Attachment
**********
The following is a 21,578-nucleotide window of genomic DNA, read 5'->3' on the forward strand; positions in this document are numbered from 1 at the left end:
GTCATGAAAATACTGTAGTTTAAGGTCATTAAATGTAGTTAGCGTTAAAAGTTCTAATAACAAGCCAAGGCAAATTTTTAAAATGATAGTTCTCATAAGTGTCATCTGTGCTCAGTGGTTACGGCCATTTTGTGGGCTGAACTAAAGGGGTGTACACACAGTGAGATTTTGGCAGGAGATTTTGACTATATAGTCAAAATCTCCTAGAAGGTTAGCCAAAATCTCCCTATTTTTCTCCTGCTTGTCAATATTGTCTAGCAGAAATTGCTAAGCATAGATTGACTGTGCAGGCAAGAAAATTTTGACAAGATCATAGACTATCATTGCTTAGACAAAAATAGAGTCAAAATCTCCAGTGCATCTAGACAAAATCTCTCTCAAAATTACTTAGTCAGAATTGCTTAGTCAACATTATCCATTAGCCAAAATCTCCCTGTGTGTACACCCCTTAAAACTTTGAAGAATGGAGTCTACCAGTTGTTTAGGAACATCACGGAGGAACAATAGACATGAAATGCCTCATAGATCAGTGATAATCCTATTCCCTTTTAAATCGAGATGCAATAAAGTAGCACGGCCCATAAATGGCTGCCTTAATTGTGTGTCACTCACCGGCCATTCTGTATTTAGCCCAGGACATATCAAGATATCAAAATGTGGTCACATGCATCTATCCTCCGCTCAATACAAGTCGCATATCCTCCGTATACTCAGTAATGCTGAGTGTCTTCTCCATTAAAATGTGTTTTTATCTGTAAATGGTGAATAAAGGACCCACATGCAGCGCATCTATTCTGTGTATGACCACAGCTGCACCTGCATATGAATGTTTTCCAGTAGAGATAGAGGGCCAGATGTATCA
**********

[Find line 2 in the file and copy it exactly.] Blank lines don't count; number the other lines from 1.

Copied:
GTCATGAAAATACTGTAGTTTAAGGTCATTAAATGTAGTTAGCGTTAAAAGTTCTAATAACAAGCCAAGGCAAATTTTTAAAATGATAGTTCTCATAAGTGTCATCTGTGCTCAGTGGTTACGGCCATTTTGTGGGCTGAACTAAAGGGGTGTACACACAGTGAGATTTTGGCAGGAGATTTTGACTATATAGTCAAAATCTCCTAGAAGGTTAGCCAAAATCTCCCTATTTTTCTCCTGCTTGTCAATATTGTCTAGCAGAAATTGCTAAGCATAGATTGACTGTGCAGGCAAGAAAATTTTGACAAGATCATAGACTATCATTGCTTAGACAAAAATAGAGTCAAAATCTCCAGTGCATCTAGACAAAATCTCTCTCAAAATTACTTAGTCAGAATTGCTTAGTCAACATTATCCATTAGCCAAAATCTCCCTGTGTGTACACCCCTTAAAACTTTGAAGAATGGAGTCTACCAGTTGTTTAGGAACATCACGGAGGAACAATAGACATGAAATGCCTCATAGATCAGTGATAATCCTATTCCCTTTTAAATCGAGATGCAATAAAGTAGCACGGCCCATAAATGGCTGCCTTAATTGTGTGTCACTCACCGGCCATTCTGTATTTAGCCCAGGACATATCAAGATATCAAAATGTGGTCACATGCATCTATCCTCCGCTCAATACAAGTCGCATATCCTCCGTATACTCAGTAATGCTGAGTGTCTTCTCCATTAAAATGTGTTTTTATCTGTAAATGGTGAATAAAGGACCCACATGCAGCGCATCTATTCTGTGTATGACCACAGCTGCACCTGCATATGAATGTTTTCCAGTAGAGATAGAGGGCCAGATGTATCA